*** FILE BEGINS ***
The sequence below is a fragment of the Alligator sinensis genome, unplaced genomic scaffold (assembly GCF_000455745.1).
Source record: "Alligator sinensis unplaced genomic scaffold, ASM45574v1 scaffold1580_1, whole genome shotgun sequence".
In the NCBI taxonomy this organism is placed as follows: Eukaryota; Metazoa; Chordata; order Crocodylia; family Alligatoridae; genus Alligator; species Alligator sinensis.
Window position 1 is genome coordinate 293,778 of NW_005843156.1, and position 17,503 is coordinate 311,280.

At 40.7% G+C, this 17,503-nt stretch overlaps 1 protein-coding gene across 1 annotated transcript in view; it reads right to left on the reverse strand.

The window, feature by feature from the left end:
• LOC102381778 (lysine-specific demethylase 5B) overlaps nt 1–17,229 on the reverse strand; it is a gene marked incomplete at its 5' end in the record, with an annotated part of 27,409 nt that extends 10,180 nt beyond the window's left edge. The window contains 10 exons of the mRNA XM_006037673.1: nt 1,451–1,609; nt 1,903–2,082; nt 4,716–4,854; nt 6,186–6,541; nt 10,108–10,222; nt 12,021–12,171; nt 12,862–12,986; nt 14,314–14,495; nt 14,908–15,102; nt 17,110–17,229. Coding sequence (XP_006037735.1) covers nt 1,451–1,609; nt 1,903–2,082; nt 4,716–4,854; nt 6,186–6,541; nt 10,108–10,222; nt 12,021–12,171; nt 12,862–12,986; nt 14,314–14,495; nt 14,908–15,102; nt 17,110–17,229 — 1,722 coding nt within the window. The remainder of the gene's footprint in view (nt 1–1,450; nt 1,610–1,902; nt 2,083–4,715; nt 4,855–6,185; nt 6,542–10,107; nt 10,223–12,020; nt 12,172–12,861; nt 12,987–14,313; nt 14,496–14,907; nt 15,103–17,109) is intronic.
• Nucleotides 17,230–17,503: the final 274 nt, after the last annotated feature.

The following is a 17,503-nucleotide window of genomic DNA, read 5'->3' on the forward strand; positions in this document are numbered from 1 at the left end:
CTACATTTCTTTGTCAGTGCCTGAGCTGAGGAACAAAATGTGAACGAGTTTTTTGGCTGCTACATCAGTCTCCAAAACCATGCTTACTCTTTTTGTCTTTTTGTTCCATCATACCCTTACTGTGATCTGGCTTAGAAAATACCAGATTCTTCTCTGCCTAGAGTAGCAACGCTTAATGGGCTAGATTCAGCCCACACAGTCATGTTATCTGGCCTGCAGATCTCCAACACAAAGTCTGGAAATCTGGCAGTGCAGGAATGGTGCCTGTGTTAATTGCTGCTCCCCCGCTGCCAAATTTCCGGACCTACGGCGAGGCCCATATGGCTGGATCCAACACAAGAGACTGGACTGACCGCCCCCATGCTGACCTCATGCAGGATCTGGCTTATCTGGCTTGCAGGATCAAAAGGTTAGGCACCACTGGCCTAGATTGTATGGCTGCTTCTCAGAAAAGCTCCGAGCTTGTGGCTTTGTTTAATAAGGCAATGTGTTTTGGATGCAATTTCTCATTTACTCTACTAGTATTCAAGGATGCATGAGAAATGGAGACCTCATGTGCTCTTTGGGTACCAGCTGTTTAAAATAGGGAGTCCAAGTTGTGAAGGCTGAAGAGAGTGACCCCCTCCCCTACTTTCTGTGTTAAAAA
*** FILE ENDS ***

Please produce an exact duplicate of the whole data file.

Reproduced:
The sequence below is a fragment of the Alligator sinensis genome, unplaced genomic scaffold (assembly GCF_000455745.1).
Source record: "Alligator sinensis unplaced genomic scaffold, ASM45574v1 scaffold1580_1, whole genome shotgun sequence".
In the NCBI taxonomy this organism is placed as follows: Eukaryota; Metazoa; Chordata; order Crocodylia; family Alligatoridae; genus Alligator; species Alligator sinensis.
Window position 1 is genome coordinate 293,778 of NW_005843156.1, and position 17,503 is coordinate 311,280.

At 40.7% G+C, this 17,503-nt stretch overlaps 1 protein-coding gene across 1 annotated transcript in view; it reads right to left on the reverse strand.

The window, feature by feature from the left end:
• LOC102381778 (lysine-specific demethylase 5B) overlaps nt 1–17,229 on the reverse strand; it is a gene marked incomplete at its 5' end in the record, with an annotated part of 27,409 nt that extends 10,180 nt beyond the window's left edge. The window contains 10 exons of the mRNA XM_006037673.1: nt 1,451–1,609; nt 1,903–2,082; nt 4,716–4,854; nt 6,186–6,541; nt 10,108–10,222; nt 12,021–12,171; nt 12,862–12,986; nt 14,314–14,495; nt 14,908–15,102; nt 17,110–17,229. Coding sequence (XP_006037735.1) covers nt 1,451–1,609; nt 1,903–2,082; nt 4,716–4,854; nt 6,186–6,541; nt 10,108–10,222; nt 12,021–12,171; nt 12,862–12,986; nt 14,314–14,495; nt 14,908–15,102; nt 17,110–17,229 — 1,722 coding nt within the window. The remainder of the gene's footprint in view (nt 1–1,450; nt 1,610–1,902; nt 2,083–4,715; nt 4,855–6,185; nt 6,542–10,107; nt 10,223–12,020; nt 12,172–12,861; nt 12,987–14,313; nt 14,496–14,907; nt 15,103–17,109) is intronic.
• Nucleotides 17,230–17,503: the final 274 nt, after the last annotated feature.

The following is a 17,503-nucleotide window of genomic DNA, read 5'->3' on the forward strand; positions in this document are numbered from 1 at the left end:
CTACATTTCTTTGTCAGTGCCTGAGCTGAGGAACAAAATGTGAACGAGTTTTTTGGCTGCTACATCAGTCTCCAAAACCATGCTTACTCTTTTTGTCTTTTTGTTCCATCATACCCTTACTGTGATCTGGCTTAGAAAATACCAGATTCTTCTCTGCCTAGAGTAGCAACGCTTAATGGGCTAGATTCAGCCCACACAGTCATGTTATCTGGCCTGCAGATCTCCAACACAAAGTCTGGAAATCTGGCAGTGCAGGAATGGTGCCTGTGTTAATTGCTGCTCCCCCGCTGCCAAATTTCCGGACCTACGGCGAGGCCCATATGGCTGGATCCAACACAAGAGACTGGACTGACCGCCCCCATGCTGACCTCATGCAGGATCTGGCTTATCTGGCTTGCAGGATCAAAAGGTTAGGCACCACTGGCCTAGATTGTATGGCTGCTTCTCAGAAAAGCTCCGAGCTTGTGGCTTTGTTTAATAAGGCAATGTGTTTTGGATGCAATTTCTCATTTACTCTACTAGTATTCAAGGATGCATGAGAAATGGAGACCTCATGTGCTCTTTGGGTACCAGCTGTTTAAAATAGGGAGTCCAAGTTGTGAAGGCTGAAGAGAGTGACCCCCTCCCCTACTTTCTGTGTTAAAAA